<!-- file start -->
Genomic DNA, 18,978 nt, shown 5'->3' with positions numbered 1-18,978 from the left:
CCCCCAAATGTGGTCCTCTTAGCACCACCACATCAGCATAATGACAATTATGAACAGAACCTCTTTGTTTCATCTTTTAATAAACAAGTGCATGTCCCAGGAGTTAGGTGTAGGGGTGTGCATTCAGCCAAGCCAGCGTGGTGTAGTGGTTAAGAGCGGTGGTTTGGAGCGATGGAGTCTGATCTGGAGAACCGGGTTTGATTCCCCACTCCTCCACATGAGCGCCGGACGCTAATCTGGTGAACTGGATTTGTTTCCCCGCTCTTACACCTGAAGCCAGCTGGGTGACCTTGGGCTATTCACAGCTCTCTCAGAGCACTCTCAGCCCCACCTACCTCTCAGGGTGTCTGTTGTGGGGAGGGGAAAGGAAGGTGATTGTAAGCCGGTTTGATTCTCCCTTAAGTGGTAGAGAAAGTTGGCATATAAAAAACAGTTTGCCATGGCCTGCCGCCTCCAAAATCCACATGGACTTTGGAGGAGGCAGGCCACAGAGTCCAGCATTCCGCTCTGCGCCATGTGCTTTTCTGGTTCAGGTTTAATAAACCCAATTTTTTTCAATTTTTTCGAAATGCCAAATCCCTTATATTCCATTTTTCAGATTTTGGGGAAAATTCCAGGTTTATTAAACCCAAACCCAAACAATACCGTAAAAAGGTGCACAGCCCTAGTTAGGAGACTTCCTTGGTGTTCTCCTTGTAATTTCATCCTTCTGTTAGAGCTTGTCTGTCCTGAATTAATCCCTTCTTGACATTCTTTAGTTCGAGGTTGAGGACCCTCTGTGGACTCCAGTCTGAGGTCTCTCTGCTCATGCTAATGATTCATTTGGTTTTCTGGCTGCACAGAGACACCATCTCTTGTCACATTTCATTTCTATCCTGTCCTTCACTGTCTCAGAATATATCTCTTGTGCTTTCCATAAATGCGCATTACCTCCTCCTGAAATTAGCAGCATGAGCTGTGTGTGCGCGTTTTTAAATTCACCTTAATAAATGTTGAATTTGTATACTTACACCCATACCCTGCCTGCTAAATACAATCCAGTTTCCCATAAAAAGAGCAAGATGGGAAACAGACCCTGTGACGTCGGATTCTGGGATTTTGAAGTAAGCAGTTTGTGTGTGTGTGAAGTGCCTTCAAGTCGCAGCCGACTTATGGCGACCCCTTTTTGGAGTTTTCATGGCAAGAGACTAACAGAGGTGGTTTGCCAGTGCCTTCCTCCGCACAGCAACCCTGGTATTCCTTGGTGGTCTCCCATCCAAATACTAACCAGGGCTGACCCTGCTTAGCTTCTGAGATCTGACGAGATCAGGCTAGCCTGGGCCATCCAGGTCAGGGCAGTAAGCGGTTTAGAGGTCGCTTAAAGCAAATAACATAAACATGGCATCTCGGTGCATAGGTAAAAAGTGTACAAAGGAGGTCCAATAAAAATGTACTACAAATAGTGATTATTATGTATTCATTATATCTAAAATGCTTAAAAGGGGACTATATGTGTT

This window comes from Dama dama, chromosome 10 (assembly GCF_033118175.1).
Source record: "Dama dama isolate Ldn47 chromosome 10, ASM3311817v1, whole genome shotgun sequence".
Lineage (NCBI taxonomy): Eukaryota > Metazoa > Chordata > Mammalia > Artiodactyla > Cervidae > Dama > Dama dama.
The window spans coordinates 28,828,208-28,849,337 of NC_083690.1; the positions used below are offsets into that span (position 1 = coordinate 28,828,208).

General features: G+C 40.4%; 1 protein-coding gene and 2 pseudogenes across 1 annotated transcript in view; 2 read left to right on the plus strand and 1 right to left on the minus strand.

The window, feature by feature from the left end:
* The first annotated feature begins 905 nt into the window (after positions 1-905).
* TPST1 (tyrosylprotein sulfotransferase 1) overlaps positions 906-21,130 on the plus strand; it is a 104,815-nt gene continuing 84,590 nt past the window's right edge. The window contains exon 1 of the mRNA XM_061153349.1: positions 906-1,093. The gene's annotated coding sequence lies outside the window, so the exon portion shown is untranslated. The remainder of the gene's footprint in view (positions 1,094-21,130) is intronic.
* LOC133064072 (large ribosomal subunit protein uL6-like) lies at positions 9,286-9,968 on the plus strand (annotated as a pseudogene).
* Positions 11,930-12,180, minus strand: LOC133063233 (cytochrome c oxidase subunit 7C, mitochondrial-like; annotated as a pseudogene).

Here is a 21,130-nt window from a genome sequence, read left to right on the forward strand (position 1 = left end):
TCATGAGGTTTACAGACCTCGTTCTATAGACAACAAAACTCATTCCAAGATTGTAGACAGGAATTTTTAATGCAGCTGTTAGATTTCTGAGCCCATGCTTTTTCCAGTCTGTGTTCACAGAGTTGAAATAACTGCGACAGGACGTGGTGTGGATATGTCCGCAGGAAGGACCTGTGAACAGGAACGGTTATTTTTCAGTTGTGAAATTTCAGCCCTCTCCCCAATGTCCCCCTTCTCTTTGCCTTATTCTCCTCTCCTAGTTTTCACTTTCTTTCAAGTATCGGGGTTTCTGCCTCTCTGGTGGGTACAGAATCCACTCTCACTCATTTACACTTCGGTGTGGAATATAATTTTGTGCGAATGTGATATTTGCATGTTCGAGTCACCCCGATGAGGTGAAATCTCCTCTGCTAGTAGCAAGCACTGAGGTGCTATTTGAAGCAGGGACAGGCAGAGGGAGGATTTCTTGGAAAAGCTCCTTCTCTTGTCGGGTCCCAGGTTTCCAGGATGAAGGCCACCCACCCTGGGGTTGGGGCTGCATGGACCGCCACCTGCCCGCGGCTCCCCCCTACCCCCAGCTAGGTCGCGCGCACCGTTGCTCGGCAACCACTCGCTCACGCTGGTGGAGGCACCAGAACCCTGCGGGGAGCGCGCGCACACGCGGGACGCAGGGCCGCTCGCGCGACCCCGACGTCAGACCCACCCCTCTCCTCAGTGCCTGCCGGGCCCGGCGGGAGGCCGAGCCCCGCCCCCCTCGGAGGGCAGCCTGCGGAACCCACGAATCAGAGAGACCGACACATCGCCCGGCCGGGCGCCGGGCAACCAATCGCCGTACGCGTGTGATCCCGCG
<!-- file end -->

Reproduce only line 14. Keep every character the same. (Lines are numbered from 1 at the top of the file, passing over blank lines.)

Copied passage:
TCATGAGGTTTACAGACCTCGTTCTATAGACAACAAAACTCATTCCAAGATTGTAGACAGGAATTTTTAATGCAGCTGTTAGATTTCTGAGCCCATGCTTTTTCCAGTCTGTGTTCACAGAGTTGAAATAACTGCGACAGGACGTGGTGTGGATATGTCCGCAGGAAGGACCTGTGAACAGGAACGGTTATTTTTCAGTTGTGAAATTTCAGCCCTCTCCCCAATGTCCCCCTTCTCTTTGCCTTATTCTCCTCTCCTAGTTTTCACTTTCTTTCAAGTATCGGGGTTTCTGCCTCTCTGGTGGGTACAGAATCCACTCTCACTCATTTACACTTCGGTGTGGAATATAATTTTGTGCGAATGTGATATTTGCATGTTCGAGTCACCCCGATGAGGTGAAATCTCCTCTGCTAGTAGCAAGCACTGAGGTGCTATTTGAAGCAGGGACAGGCAGAGGGAGGATTTCTTGGAAAAGCTCCTTCTCTTGTCGGGTCCCAGGTTTCCAGGATGAAGGCCACCCACCCTGGGGTTGGGGCTGCATGGACCGCCACCTGCCCGCGGCTCCCCCCTACCCCCAGCTAGGTCGCGCGCACCGTTGCTCGGCAACCACTCGCTCACGCTGGTGGAGGCACCAGAACCCTGCGGGGAGCGCGCGCACACGCGGGACGCAGGGCCGCTCGCGCGACCCCGACGTCAGACCCACCCCTCTCCTCAGTGCCTGCCGGGCCCGGCGGGAGGCCGAGCCCCGCCCCCCTCGGAGGGCAGCCTGCGGAACCCACGAATCAGAGAGACCGACACATCGCCCGGCCGGGCGCCGGGCAACCAATCGCCGTACGCGTGTGATCCCGCG